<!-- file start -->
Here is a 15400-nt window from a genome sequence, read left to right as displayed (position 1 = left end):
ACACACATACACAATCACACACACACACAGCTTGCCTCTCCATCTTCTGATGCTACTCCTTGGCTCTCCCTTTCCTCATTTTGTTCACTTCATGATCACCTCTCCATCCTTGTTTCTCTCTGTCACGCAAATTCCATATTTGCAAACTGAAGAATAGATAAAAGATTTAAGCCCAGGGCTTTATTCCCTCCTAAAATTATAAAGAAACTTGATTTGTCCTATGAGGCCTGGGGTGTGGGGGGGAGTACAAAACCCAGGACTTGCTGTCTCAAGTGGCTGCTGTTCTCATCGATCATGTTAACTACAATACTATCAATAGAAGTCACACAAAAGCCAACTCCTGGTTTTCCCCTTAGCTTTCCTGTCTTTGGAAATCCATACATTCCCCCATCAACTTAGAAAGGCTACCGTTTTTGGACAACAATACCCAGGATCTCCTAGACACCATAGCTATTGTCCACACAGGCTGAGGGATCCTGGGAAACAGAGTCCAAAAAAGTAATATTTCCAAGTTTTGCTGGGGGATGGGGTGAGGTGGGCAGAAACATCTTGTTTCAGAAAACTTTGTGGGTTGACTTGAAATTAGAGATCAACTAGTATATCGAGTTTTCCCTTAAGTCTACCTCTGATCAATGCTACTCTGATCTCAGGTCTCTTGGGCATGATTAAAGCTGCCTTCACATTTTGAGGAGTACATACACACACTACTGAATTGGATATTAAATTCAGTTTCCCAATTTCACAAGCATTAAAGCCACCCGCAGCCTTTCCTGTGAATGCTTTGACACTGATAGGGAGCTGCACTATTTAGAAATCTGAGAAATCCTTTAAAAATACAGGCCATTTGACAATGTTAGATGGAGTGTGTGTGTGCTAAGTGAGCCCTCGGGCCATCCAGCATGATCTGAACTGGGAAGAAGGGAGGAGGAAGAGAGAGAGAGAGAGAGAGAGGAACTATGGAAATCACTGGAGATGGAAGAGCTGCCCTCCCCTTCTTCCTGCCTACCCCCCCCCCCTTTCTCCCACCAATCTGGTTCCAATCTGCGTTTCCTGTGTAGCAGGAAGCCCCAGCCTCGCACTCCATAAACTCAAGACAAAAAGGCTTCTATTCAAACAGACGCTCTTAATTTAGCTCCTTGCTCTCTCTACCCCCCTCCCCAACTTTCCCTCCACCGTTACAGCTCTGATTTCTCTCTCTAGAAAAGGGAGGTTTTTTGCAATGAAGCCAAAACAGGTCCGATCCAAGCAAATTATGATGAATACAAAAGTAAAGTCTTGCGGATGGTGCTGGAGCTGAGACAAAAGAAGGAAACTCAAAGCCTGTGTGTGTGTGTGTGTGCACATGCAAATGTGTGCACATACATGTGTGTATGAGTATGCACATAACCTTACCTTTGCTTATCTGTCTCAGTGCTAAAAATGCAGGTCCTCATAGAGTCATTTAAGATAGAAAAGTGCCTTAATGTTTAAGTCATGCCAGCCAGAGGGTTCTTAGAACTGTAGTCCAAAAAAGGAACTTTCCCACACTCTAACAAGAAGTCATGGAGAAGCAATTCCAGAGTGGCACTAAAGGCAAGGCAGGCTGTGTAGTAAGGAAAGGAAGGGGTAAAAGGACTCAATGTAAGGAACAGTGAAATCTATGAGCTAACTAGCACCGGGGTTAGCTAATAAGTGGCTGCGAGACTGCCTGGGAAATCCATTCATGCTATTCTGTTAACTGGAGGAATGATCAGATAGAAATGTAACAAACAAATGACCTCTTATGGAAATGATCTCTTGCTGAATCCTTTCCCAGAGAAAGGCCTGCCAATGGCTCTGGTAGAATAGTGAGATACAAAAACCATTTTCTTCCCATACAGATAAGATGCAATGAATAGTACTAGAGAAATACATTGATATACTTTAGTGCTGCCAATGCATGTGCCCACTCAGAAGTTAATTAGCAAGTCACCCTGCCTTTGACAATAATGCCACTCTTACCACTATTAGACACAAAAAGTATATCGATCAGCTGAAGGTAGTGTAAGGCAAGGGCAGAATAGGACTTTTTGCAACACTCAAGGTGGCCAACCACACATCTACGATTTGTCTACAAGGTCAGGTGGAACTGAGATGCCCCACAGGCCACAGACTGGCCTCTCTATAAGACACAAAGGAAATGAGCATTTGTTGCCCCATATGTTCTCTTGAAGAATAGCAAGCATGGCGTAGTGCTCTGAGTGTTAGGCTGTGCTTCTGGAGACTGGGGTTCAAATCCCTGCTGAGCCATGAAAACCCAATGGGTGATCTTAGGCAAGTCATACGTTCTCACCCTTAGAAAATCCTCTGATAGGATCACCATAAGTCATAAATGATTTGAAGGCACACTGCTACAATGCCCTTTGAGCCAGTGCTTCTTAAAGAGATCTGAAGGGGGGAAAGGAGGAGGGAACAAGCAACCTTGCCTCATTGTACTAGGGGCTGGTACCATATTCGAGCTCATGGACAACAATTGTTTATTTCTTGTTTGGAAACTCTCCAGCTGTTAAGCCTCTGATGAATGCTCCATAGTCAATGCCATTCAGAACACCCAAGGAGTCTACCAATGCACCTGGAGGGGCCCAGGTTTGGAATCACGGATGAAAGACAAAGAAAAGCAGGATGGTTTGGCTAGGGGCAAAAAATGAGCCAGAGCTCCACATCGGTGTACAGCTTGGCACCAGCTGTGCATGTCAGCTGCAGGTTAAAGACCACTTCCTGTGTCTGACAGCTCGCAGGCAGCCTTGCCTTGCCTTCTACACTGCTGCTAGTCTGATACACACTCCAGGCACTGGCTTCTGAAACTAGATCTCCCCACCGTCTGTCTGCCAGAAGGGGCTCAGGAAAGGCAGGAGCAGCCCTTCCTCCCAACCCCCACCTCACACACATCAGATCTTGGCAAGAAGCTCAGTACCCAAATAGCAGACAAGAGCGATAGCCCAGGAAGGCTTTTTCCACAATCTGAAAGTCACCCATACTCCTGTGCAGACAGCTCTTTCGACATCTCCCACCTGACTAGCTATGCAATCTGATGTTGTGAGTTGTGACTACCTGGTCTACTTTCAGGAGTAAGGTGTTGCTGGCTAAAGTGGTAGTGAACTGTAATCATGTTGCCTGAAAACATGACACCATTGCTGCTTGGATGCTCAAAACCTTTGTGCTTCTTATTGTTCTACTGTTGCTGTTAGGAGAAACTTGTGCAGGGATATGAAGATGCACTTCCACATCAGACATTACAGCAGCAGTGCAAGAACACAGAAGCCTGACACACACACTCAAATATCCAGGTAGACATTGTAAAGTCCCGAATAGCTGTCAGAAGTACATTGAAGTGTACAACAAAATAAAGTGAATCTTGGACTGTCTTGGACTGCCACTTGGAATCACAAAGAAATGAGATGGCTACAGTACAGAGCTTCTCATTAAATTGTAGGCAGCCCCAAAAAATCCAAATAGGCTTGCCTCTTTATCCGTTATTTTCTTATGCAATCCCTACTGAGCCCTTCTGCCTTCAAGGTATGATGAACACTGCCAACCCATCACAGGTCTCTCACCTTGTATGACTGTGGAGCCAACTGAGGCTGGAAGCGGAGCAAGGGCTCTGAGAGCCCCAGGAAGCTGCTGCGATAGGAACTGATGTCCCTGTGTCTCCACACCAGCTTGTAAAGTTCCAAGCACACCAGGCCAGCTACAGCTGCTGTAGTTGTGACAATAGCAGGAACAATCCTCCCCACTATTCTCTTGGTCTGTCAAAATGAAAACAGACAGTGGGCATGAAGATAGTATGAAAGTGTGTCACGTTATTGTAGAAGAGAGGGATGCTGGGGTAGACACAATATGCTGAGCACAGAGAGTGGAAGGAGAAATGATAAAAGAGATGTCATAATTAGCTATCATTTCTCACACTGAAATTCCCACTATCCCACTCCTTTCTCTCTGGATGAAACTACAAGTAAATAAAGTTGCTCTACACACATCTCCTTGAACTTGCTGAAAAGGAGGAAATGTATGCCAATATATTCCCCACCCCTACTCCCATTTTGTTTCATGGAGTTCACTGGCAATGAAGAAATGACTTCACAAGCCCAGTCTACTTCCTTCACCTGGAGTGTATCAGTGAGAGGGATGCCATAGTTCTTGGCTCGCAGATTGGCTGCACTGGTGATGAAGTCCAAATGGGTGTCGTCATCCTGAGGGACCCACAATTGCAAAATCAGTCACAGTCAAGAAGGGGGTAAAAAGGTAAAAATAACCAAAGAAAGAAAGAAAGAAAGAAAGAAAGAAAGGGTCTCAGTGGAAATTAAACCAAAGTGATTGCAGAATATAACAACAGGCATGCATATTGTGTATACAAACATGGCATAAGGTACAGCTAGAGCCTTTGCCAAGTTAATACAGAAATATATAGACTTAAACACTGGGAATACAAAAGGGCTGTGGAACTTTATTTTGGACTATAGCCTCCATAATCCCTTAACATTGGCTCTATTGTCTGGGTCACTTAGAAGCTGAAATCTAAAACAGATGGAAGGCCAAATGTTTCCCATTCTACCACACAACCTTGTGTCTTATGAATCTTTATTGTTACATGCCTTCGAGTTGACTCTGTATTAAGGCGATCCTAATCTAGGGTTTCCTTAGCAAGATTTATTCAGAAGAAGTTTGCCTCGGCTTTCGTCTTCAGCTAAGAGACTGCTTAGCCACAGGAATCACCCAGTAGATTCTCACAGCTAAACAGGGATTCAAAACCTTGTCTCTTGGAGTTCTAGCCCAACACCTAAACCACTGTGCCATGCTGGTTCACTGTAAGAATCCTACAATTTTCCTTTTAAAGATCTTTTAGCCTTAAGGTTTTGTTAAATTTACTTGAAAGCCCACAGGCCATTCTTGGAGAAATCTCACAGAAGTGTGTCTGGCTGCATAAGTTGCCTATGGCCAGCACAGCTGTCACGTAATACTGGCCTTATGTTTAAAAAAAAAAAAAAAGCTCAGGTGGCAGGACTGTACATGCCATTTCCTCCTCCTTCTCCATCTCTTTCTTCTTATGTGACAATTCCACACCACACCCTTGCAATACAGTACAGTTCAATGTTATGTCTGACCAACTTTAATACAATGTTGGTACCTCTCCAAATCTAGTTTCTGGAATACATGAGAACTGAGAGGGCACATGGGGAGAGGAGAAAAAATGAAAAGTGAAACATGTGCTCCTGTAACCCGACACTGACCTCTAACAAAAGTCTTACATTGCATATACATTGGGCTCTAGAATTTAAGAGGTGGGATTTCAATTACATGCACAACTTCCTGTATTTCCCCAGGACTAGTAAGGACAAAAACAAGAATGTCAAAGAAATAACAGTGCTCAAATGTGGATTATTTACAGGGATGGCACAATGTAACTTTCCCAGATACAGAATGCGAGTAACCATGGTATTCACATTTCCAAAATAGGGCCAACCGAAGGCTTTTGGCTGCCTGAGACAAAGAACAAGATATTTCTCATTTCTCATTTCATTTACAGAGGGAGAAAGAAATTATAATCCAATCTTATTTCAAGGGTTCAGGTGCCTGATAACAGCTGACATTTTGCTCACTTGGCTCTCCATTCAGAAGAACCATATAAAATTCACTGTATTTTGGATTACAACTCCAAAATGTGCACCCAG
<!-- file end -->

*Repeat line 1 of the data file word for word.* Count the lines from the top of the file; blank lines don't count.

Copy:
Here is a 15400-nt window from a genome sequence, read left to right as displayed (position 1 = left end):